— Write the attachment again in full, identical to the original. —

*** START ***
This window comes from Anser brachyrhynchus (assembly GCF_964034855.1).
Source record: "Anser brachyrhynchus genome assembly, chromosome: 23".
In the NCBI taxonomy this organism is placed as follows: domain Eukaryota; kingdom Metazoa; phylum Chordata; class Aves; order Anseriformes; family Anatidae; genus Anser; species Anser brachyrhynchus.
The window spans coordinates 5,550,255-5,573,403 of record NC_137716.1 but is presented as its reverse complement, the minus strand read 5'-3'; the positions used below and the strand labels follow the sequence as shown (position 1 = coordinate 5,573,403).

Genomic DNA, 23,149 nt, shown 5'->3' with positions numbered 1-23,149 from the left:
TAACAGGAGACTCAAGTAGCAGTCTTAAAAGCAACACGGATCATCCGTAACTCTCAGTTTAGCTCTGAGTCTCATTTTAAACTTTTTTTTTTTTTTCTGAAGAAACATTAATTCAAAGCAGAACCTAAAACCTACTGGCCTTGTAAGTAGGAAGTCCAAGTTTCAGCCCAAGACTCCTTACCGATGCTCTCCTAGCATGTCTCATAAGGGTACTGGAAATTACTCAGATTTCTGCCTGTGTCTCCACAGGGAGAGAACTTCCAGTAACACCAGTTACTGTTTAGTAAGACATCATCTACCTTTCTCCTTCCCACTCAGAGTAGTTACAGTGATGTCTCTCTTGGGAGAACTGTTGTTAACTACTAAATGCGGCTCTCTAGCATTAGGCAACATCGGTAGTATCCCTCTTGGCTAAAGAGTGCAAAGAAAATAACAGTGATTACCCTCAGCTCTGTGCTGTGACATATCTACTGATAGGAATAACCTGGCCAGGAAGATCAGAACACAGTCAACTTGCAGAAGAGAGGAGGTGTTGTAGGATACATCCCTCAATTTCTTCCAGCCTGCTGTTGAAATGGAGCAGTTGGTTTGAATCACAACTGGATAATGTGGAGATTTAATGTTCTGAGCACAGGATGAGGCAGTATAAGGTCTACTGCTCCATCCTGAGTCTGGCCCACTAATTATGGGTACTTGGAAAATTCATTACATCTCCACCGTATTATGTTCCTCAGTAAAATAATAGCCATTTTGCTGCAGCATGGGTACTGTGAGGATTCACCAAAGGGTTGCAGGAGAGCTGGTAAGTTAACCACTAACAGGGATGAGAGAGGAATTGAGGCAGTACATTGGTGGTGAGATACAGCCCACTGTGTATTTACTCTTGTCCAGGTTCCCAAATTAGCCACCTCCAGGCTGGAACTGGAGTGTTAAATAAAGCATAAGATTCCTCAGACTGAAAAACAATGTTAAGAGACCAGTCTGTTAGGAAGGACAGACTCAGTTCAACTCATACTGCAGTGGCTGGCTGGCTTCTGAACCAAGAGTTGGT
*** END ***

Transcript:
This window comes from Anser brachyrhynchus (assembly GCF_964034855.1).
Source record: "Anser brachyrhynchus genome assembly, chromosome: 23".
In the NCBI taxonomy this organism is placed as follows: domain Eukaryota; kingdom Metazoa; phylum Chordata; class Aves; order Anseriformes; family Anatidae; genus Anser; species Anser brachyrhynchus.
The window spans coordinates 5,550,255-5,573,403 of record NC_137716.1 but is presented as its reverse complement, the minus strand read 5'-3'; the positions used below and the strand labels follow the sequence as shown (position 1 = coordinate 5,573,403).

Genomic DNA, 23,149 nt, shown 5'->3' with positions numbered 1-23,149 from the left:
TAACAGGAGACTCAAGTAGCAGTCTTAAAAGCAACACGGATCATCCGTAACTCTCAGTTTAGCTCTGAGTCTCATTTTAAACTTTTTTTTTTTTTTCTGAAGAAACATTAATTCAAAGCAGAACCTAAAACCTACTGGCCTTGTAAGTAGGAAGTCCAAGTTTCAGCCCAAGACTCCTTACCGATGCTCTCCTAGCATGTCTCATAAGGGTACTGGAAATTACTCAGATTTCTGCCTGTGTCTCCACAGGGAGAGAACTTCCAGTAACACCAGTTACTGTTTAGTAAGACATCATCTACCTTTCTCCTTCCCACTCAGAGTAGTTACAGTGATGTCTCTCTTGGGAGAACTGTTGTTAACTACTAAATGCGGCTCTCTAGCATTAGGCAACATCGGTAGTATCCCTCTTGGCTAAAGAGTGCAAAGAAAATAACAGTGATTACCCTCAGCTCTGTGCTGTGACATATCTACTGATAGGAATAACCTGGCCAGGAAGATCAGAACACAGTCAACTTGCAGAAGAGAGGAGGTGTTGTAGGATACATCCCTCAATTTCTTCCAGCCTGCTGTTGAAATGGAGCAGTTGGTTTGAATCACAACTGGATAATGTGGAGATTTAATGTTCTGAGCACAGGATGAGGCAGTATAAGGTCTACTGCTCCATCCTGAGTCTGGCCCACTAATTATGGGTACTTGGAAAATTCATTACATCTCCACCGTATTATGTTCCTCAGTAAAATAATAGCCATTTTGCTGCAGCATGGGTACTGTGAGGATTCACCAAAGGGTTGCAGGAGAGCTGGTAAGTTAACCACTAACAGGGATGAGAGAGGAATTGAGGCAGTACATTGGTGGTGAGATACAGCCCACTGTGTATTTACTCTTGTCCAGGTTCCCAAATTAGCCACCTCCAGGCTGGAACTGGAGTGTTAAATAAAGCATAAGATTCCTCAGACTGAAAAACAATGTTAAGAGACCAGTCTGTTAGGAAGGACAGACTCAGTTCAACTCATACTGCAGTGGCTGGCTGGCTTCTGAACCAAGAGTTGGT